Roger Staubach explains how he coined ‘Hail Mary’ phrase

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When football teams throw up a desperation heave, everyone knows it as a Hail Mary pass. You can thank Roger Staubach for that.

The phrase’s popularity in the sport can be traced back to Staubach and the Dallas Cowboys celebrating an improbable victory in the 1975 NFC Divisional Round.

Dallas trailed the Minnesota Vikings 14-10, but Staubach hit Drew Pearson for the winning score with 24 seconds remaining. Staubach explained his reaction to the play while appearing on The Dan Patrick Show.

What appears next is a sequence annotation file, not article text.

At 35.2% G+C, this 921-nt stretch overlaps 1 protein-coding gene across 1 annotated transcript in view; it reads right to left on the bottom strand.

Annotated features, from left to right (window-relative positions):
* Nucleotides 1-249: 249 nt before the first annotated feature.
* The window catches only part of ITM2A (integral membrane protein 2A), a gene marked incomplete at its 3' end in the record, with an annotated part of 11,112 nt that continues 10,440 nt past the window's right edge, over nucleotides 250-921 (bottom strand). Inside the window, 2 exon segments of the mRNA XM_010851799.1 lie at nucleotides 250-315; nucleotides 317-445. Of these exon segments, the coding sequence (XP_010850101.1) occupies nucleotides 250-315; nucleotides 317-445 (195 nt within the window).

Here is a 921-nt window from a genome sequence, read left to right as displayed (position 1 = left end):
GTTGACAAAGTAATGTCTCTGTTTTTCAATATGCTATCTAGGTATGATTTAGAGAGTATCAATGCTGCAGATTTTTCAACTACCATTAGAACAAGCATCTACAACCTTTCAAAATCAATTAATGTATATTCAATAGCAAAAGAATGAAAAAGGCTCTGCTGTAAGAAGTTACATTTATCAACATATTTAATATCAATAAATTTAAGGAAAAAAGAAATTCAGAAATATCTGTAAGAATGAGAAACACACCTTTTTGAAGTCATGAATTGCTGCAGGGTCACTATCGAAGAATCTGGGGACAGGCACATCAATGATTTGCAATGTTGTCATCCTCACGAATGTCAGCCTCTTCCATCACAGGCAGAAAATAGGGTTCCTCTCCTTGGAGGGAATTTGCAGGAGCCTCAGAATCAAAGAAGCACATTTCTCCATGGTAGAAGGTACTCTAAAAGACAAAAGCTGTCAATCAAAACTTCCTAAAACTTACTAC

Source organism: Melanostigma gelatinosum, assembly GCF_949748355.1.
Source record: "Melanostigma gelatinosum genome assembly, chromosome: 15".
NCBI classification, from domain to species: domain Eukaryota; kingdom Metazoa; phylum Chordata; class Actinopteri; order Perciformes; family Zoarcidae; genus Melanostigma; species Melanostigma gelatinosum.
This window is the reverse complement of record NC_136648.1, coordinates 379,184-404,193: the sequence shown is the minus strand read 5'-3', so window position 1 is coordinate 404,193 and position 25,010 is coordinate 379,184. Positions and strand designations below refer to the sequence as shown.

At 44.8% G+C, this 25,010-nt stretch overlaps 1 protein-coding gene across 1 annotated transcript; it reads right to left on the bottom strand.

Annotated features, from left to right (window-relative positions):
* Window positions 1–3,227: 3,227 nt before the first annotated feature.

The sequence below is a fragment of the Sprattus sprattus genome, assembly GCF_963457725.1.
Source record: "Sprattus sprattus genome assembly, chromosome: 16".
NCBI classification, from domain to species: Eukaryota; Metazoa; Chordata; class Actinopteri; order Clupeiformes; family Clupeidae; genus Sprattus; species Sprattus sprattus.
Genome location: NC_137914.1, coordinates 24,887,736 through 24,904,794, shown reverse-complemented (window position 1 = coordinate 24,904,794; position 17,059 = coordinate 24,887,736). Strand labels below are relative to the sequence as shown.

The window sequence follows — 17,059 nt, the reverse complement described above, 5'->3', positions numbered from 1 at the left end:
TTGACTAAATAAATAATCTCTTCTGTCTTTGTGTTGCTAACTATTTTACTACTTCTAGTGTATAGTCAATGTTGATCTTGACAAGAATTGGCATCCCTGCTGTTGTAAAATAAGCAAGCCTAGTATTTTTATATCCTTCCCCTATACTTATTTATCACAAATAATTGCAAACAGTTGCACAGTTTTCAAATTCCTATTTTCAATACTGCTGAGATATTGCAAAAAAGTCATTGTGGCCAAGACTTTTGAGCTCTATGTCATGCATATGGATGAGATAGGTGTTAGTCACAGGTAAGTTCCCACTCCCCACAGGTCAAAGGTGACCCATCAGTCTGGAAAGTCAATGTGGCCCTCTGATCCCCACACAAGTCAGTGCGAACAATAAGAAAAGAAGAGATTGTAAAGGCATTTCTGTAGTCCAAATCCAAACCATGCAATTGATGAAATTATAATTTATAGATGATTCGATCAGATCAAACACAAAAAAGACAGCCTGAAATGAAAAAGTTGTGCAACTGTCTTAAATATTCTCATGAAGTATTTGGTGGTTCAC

“After the game, an AP writer just said to me, ‘What were you thinking about when you threw the ball?’ I said I closed my eyes and said a Hail Mary. I was a Catholic kid from Cincinnati.”

Dallas would ultimately lose to the Pittsburgh Steelers in Super Bowl X that season. Still, the Hail Mary to Pearson helped the Cowboys reach make one of their four Super Bowl appearances with Staubach under center.

Staubach, who is a member of both the College and Pro Football Hall of Fame, earned two rings with Dallas during an 11-year career. He also won a Heisman Trophy at Navy.

But the most impactful part of his legacy was coining a phrase football fans use regularly more than 40 years later.